Quod quis deridet, quam quod probat et veneratur.”

Among the pursuits, therefore, most worthy of commendation, this holds by no means the lowest rank; for history, as the moral philosopher declares, “is the record of antiquity, the testimony of ages, the light of truth, the soul of memory, the mistress of conduct, and the herald of ancient times.”

This study is the more delightful, as it is more honourable to produce works worthy of being quoted than to quote the works of others; as it is more desirable to be p. 152the author of compositions which deserve to be admired than to be esteemed a good judge of the writings of other men; as it is more meritorious to be the just object of other men’s commendations than to be considered an adept in pointing out the merits of others.  On these pleasing reflections I feed and regale myself; for I would rather resemble Jerome than Croesus, and I prefer to riches themselves the man who is capable of despising them.  With these gratifying ideas I rest contented and delighted, valuing moderation more than intemperance, and an honourable sufficiency more than superfluity; for intemperance and superfluity produce their own destruction, but their opposite virtues never perish; the former vanish, but the latter, like eternity, remain for ever; in short, I prefer praise to lucre, and reputation to riches.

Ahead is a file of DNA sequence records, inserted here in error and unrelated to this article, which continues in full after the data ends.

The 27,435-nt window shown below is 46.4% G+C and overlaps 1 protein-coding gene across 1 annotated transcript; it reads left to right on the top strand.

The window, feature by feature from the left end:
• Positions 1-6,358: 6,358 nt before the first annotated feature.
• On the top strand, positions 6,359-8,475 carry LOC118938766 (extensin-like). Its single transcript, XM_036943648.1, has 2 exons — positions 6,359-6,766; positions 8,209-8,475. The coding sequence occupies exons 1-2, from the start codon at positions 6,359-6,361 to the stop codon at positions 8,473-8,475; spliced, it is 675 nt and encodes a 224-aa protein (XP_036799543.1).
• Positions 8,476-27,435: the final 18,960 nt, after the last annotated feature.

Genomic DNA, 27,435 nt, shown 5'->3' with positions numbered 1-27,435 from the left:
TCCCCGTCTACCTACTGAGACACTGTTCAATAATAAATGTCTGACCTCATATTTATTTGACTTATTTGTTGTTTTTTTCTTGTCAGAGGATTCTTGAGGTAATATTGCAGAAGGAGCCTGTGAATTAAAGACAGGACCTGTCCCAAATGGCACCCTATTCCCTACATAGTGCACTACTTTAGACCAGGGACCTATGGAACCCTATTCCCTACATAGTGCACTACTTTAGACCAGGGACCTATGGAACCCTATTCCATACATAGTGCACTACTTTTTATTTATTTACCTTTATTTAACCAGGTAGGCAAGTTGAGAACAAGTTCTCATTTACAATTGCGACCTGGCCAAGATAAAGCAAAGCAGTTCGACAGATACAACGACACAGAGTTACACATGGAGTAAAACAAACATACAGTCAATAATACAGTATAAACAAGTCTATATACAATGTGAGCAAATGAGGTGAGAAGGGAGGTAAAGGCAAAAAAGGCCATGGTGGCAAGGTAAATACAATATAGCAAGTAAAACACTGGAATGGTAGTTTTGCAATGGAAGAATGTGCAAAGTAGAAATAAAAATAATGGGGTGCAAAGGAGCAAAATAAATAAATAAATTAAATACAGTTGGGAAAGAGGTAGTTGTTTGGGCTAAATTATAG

Length and Breadth of Wales, the Nature of its Soil, and the Three Remaining Tribes of Britons



Of the Ancient Division of Wales into Three Parts



Genealogy of the Princes of Wales



Cantreds—Royal Palaces—Cathedrals



Mountains and Rivers of Wales



Concerning the Pleasantness and Fertility of Wales



Origin of the Names Cambria and Wales



Concerning the Nature, Manners, and Dress, the Boldness, Agility, and Courage, of this Nation



Their Sober Supper and Frugality



Their Hospitality and Liberality



Concerning their cutting of their Hair, their Care of their Teeth, and Shaving of their Beard



Their Quickness and Sharpness of Understanding



Their Symphonies and Songs



Their Wit and Pleasantry



Their Boldness and Confidence in Speaking



Concerning the Soothsayers of this Nation, and Persons as it were possessed



Their Love of High Birth and Ancient Genealogy



Their Ancient Faith, Love of Christianity and Devotion


p. 154BOOK II


Concerning the Inconstancy and Instability of this Nation, and their Want of Reverence for Good Faith and Oaths



Their living by Plunder, and Disregard of the Bonds of Peace and Friendship



Their Deficiency in Battle, and Base and Dishonourable Flight